Black British Dance

Evolving the artform: from ancestral traces to modern moves

Phoenix Dance Company's programmeBlack Cultural Archives

Black British Dance

Dance in Britain has evolved through the successive interactions of people from around the world, building on ancient and new social dance forms. Identifying ‘British’ styles of choreography becomes a slippery task: our choreographers and dancers have such a wide pool to develop. Black British Dance is a label that many steer away from as it too contains too many styles, and too many subjective layers of meaning in the word ‘Black’, to be truly meaningful. Looking into the history of dance through the lens of Black British history gives new visions of the past and the future. Because of the possibility of these new visions this journey through the archives will accept the idea of ‘Black British Dance’.

"Desert Crossings" A4 poster "Desert Crossings" A4 poster (2011) by State of EmergencyBlack Cultural Archives

Dance is memory in bodies, memory in movement. As much as storytelling, or the oral tradition, is important for African heritage dance is a way that culture is carried through generations and across oceans.

The history of people of African descent in the UK goes back at least 2000 years. White English Morris dancers in Horace Ove’s & Colin Luke’s made for TV mock-umentary The Black Safari (1972) think that the roots of Morris dancing come from Africans in Britain. If this is true then Morris dancing becomes the first documentation of cultural exchange between the British Isles and the African continent.

Ignatius Sancho (1802) by Francesco Bartolozzi|Thomas Gainsborough|William Sancho|Ignatius SanchoThe Metropolitan Museum of Art

Ignatius Sancho (1729 – 1780) led an uncommon life. He was the first Black Briton known to have voted in British elections. He was charismatic, well educated and well connected. Arriving in Britain at the age of two, he liberated himself from slavery in 1749 aged around 20. He went to live and work for his patrons, the landed Montague family.

Sancho is best known as a composer, actor and writer. He’s especially well known for the edition of his letters, published after his death, in which he gives an early account of what it was like to be a slave, from an enslaved African’s perspective. Less well known, and less well documented, is his work in dance. Alongside his music compositions he created accompanying dance works. He was working in the medium of minuets, cotillions and country dances. Forms of dance common in Georgian society, pre-dating the development of British ballet by some 200 years.

The survival of Sancho’s dance works lies in the tantalising evidence of a few collections published in London in the 1770s. More research is needed to uncover early dances by him that lie in private collections, or deep within larger archives. For now there are 24 dance works available in public collections. These works are occasionally revived by modern day dancers, thanks to Sancho’s detailed notes on each step.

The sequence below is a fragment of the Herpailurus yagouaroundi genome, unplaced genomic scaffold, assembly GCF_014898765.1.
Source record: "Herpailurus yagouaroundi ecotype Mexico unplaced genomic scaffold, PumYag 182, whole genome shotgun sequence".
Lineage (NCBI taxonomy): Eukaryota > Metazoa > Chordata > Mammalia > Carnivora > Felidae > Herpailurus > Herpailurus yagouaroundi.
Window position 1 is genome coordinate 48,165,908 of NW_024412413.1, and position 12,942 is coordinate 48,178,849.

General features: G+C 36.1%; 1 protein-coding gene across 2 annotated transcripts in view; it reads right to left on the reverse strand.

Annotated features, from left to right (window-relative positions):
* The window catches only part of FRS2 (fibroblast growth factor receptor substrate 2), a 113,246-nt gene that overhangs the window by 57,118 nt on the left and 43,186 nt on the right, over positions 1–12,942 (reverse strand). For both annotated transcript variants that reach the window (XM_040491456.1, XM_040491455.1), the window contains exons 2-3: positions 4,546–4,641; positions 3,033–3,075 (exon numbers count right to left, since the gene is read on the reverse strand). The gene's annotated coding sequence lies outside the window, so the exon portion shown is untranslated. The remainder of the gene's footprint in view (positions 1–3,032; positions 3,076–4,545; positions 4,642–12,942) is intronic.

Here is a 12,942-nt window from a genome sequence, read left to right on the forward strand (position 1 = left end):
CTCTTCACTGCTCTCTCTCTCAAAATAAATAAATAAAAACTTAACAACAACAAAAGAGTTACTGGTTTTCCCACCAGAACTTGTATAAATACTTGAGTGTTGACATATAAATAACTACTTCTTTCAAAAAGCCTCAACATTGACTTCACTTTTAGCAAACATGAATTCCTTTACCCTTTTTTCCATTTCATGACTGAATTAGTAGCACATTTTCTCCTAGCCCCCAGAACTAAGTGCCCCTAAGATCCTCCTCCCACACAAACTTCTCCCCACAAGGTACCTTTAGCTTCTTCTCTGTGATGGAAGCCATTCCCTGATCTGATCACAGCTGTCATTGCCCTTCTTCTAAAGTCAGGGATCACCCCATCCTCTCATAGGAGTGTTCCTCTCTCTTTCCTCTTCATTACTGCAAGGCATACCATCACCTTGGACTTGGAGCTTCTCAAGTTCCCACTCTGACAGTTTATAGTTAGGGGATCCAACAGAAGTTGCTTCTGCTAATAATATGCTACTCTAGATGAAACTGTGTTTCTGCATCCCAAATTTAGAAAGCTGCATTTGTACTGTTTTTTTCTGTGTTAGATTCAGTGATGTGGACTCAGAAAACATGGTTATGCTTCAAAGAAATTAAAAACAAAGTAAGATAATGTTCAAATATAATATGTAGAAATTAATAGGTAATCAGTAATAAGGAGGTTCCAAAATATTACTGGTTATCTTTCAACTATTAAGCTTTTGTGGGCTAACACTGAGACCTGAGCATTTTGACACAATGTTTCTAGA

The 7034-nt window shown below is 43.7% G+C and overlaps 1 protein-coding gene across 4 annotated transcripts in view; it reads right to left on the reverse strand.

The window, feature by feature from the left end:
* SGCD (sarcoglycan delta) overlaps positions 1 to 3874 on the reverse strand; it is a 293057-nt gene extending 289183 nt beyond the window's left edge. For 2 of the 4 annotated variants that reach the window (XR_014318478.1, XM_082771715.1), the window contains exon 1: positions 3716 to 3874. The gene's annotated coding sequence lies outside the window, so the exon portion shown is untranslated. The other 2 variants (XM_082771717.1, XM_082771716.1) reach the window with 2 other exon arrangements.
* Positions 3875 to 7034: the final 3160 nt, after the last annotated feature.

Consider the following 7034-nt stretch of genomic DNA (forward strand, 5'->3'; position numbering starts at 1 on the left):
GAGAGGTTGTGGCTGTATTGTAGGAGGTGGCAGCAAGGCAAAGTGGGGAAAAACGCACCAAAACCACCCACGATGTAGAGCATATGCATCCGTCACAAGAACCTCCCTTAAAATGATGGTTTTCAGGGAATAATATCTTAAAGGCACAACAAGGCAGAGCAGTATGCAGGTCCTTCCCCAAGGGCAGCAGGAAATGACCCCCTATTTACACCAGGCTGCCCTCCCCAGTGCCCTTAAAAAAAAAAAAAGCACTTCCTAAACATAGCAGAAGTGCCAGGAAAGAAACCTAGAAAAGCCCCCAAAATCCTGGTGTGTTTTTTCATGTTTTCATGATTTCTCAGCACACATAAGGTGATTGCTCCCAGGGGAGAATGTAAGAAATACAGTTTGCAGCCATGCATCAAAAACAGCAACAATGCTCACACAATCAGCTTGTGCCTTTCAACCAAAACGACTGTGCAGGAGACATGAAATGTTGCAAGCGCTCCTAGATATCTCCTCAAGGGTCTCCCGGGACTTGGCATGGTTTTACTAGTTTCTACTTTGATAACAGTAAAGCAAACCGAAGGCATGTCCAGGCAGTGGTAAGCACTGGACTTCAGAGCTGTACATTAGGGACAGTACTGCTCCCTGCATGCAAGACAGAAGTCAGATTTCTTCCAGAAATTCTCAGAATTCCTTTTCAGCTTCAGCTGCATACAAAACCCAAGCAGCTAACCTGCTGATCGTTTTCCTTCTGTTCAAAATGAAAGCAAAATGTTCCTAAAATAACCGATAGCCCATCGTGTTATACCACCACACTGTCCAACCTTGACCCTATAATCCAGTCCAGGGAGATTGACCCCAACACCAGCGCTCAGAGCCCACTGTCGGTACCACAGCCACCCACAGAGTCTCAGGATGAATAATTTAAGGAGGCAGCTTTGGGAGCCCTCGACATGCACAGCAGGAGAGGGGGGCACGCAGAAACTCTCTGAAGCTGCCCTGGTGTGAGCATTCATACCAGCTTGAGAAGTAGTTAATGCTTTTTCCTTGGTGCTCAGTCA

LIFE Photo Collection

The horror of the transatlantic slave trade brought Africans to the Caribbean, along with the indentured labour of people from China, India and beyond. The dance forms developed in the Caribbean include movements and gestures from the indigenous Caribbean peoples, the Europeans, the Africans and their global counterparts. Berto Pasuka (c.1920 – 1959), a dancer and choreographer from Jamaica, learned movement directly from Maroons – Maroons were African people who had rebelled by escaping from slave owners in the Caribbean.

Ballet Negre (1946)Black Cultural Archives

In 1939 Berto Pasuka came to Britain. With his earnings from appearing in early films he formed a company called Les Ballet Negres (1946 – 1952), with fellow Jamaican dancer Richie Riley. Their dancers and staff were from Jamaica, Trinidad, England, British Guiana, Ghana, Nigeria, and Germany. Their first season was a sold out 8 week run in the Twentieth Century Theatre at Westbourne Grove, London. Despite their box office success across Europe, the main funders in Britain did not support them. No dance company in the UK at that time could survive on ticket sales alone, and with Berto Pasuka unable to continue supporting the company from his own money, Les Ballet Negres had to close in 1952. The enduring influence of Les Ballet Negres – the first Black European dance company – is still felt.

Katherine Dunham-Negro Dancer (1943) by Gjon MiliLIFE Photo Collection

Even earlier than Les Ballet Negres, African American dance was part of the cultural exchange in London. Buddy Bradley was a West End director and choreographer who presented American vernacular dance into the nightlife of London. He ran a dance studio from 1933 to 1967 teaching jazz and tap techniques.

Another African America influence on the dance in Britain came via Katherine Dunham, who toured her company in England for months in 1948.

Creating her own clear genre of movement, the Dunham technique fuses African, Caribbean and ballet styles allowing for classical lines to move alongside isolations and undulations of the body.

Kompany Malakhi: 'For One Night Only' programme folder Kompany Malakhi: 'For One Night Only' programme folder (1984) by Kompany MalakhiBlack Cultural Archives